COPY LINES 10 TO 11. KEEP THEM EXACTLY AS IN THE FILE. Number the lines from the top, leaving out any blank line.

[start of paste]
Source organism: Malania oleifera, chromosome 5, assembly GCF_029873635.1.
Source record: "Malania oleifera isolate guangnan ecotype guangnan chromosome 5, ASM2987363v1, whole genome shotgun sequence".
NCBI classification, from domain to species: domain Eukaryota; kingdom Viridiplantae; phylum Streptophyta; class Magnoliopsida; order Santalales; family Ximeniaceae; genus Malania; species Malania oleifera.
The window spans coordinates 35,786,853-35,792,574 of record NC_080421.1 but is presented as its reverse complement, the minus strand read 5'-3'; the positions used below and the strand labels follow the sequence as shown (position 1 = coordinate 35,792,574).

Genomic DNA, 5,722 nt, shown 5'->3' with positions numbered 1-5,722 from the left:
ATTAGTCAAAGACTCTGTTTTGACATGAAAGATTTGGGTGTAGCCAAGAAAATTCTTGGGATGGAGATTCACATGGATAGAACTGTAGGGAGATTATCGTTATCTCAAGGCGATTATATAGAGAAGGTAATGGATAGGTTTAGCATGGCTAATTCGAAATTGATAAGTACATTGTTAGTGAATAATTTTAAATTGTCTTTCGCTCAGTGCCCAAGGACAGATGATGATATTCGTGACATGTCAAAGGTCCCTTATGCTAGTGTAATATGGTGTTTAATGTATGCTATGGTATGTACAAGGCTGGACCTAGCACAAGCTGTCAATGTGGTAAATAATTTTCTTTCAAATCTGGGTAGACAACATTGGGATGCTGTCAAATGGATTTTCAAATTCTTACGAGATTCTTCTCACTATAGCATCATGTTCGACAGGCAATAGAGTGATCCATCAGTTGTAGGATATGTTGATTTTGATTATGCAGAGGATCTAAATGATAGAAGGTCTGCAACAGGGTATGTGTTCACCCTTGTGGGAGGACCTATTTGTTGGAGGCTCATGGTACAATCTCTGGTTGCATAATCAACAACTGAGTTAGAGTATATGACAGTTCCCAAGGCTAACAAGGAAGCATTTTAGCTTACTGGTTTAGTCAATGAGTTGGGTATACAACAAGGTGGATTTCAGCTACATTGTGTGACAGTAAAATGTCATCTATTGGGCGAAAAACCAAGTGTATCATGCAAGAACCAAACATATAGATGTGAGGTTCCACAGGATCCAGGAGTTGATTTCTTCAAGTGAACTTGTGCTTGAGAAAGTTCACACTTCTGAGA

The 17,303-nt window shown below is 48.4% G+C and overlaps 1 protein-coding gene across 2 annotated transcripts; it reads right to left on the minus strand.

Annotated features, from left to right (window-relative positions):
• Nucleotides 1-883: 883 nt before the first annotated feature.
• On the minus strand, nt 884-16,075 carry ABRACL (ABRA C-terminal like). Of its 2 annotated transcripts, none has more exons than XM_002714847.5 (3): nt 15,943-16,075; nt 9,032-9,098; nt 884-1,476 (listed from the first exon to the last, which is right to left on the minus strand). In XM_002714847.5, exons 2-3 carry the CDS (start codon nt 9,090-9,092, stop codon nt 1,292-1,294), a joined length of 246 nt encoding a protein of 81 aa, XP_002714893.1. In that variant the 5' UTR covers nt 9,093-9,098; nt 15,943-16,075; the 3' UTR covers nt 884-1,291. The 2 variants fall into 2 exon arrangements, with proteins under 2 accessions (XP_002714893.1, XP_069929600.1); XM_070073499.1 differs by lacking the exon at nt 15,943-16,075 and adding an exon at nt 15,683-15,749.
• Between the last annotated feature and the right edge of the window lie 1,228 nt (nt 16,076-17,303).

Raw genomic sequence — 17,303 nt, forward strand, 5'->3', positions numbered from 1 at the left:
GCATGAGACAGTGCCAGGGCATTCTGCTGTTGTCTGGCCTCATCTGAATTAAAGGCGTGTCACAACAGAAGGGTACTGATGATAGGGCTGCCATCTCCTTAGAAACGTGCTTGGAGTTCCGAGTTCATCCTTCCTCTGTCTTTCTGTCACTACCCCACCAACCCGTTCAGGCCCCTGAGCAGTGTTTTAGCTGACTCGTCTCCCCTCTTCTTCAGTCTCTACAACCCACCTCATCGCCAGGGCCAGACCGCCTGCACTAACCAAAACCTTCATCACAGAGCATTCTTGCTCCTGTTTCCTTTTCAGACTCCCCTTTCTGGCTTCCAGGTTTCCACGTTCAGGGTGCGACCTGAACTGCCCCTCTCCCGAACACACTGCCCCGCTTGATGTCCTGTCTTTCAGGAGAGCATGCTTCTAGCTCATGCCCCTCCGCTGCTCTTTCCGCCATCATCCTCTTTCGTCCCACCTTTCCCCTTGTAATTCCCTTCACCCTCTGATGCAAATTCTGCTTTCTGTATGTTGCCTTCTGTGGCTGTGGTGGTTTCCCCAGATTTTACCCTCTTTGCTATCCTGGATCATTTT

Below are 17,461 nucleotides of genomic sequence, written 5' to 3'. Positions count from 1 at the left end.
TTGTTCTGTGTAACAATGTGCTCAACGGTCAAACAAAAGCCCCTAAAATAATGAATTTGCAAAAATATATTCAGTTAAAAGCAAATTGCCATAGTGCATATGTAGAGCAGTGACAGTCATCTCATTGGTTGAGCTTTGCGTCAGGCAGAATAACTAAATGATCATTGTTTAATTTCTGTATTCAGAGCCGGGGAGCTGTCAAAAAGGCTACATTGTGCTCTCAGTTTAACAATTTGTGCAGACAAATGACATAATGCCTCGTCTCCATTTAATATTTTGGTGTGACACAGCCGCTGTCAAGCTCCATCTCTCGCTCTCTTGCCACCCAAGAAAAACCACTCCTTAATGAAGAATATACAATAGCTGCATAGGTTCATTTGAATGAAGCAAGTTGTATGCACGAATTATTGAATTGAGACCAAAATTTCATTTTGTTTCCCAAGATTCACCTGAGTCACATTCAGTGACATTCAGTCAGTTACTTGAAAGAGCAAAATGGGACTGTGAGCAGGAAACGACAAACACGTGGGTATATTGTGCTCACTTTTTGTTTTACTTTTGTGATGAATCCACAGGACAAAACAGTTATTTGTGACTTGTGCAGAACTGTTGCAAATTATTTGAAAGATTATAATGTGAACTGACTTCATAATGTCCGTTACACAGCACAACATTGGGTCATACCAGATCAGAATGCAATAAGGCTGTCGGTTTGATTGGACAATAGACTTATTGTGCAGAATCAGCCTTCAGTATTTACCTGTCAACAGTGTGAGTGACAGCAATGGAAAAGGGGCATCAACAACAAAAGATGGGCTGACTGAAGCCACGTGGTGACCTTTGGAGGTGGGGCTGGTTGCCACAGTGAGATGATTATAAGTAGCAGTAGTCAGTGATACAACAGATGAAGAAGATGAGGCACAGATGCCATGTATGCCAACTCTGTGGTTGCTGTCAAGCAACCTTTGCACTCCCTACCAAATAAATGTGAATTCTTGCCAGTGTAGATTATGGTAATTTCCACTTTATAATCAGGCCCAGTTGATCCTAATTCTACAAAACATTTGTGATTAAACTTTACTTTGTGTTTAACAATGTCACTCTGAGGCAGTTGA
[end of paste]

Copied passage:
• On the minus strand, nt 884-16,075 carry ABRACL (ABRA C-terminal like). Of its 2 annotated transcripts, none has more exons than XM_002714847.5 (3): nt 15,943-16,075; nt 9,032-9,098; nt 884-1,476 (listed from the first exon to the last, which is right to left on the minus strand). In XM_002714847.5, exons 2-3 carry the CDS (start codon nt 9,090-9,092, stop codon nt 1,292-1,294), a joined length of 246 nt encoding a protein of 81 aa, XP_002714893.1. In that variant the 5' UTR covers nt 9,093-9,098; nt 15,943-16,075; the 3' UTR covers nt 884-1,291. The 2 variants fall into 2 exon arrangements, with proteins under 2 accessions (XP_002714893.1, XP_069929600.1); XM_070073499.1 differs by lacking the exon at nt 15,943-16,075 and adding an exon at nt 15,683-15,749.
• Between the last annotated feature and the right edge of the window lie 1,228 nt (nt 16,076-17,303).